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The paper discusses how Woolf highlights the interconnectedness between male power and social ills. The paper shows how Woolf developed an insightful analysis of her society which correctly pointed out the interconnectedness of oppressions, and which postulated that the education of women and their entry into the professions might lead to the end of war. The paper relates that history seems to be proving her wrong, but the paper stresses that the power of her analysis lies in her perception of the wider connections and this insight continues to be elaborated in useful ways by feminists today.
From the Paper:"When reading Three Guineas, many women will be horrified by some of the facts that Woolf documents. Certainly, reading this piece some seventy years after it was published, I was horrified to realise how recently the emancipation of women really began. In Woolf's time, despite recent legislative changes, women were still utterly subjugated by men. Realizing this, and juxtaposing it with the elegant and incisive intelligence that so clearly penned this work, I suddenly understood why Woolf walked into the River Ouze. Imagine having intelligence like this, while being treated by one's society as a child! This fine intelligence informs all of Three Guineas, drawing what essentially is an extended essay (masquerading as a letter) into a carefully balanced argument."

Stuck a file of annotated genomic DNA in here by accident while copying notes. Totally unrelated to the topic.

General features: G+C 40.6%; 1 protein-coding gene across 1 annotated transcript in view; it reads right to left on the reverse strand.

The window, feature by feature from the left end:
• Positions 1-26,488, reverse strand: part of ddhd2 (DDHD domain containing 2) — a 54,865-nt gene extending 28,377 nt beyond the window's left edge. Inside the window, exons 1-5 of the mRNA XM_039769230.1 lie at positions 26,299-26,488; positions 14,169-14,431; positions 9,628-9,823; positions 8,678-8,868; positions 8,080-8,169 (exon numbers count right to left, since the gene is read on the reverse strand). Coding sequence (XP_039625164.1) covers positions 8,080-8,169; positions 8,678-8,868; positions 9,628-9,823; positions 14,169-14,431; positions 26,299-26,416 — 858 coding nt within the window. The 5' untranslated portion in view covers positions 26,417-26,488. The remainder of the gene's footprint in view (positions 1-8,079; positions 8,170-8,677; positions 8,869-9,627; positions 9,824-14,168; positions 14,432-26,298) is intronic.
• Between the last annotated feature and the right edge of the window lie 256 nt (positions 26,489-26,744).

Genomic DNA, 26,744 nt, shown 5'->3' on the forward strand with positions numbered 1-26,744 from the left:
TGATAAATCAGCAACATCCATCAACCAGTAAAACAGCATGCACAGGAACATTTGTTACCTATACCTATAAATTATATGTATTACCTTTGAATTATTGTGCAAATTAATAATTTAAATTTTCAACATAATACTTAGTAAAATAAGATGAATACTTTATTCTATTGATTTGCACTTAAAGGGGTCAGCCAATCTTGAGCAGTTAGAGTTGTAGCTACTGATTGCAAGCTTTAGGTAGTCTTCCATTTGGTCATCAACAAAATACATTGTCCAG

Sample of Sources Used:
- Davis, Angela Y. "The Approaching Obsolescence of Housework: A Working-Class Perspective." In Angela Y. Davis, Women, Race and Class. New York: Vintage Books, 1981.
- Sassen, Saskia. "Global Cities and Survival Circuits." In Barbara Ehrenreich and Arlie Russell Hochschild, eds. Global Woman: Nannies, Maids and Sex Workers in the New Economy. New York: Metropolitan Books, 2003.
- Woolf, Virginia. Three Guineas. London: Penguin Books, 1993.
Cite this Book Review:
"Three Guineas" (2007, November 02) Retrieved September 18, 2019, from https://www.academon.com/book-review/three-guineas-99255/
""Three Guineas"" 02 November 2007. Web. 18 September. 2019. <https://www.academon.com/book-review/three-guineas-99255/>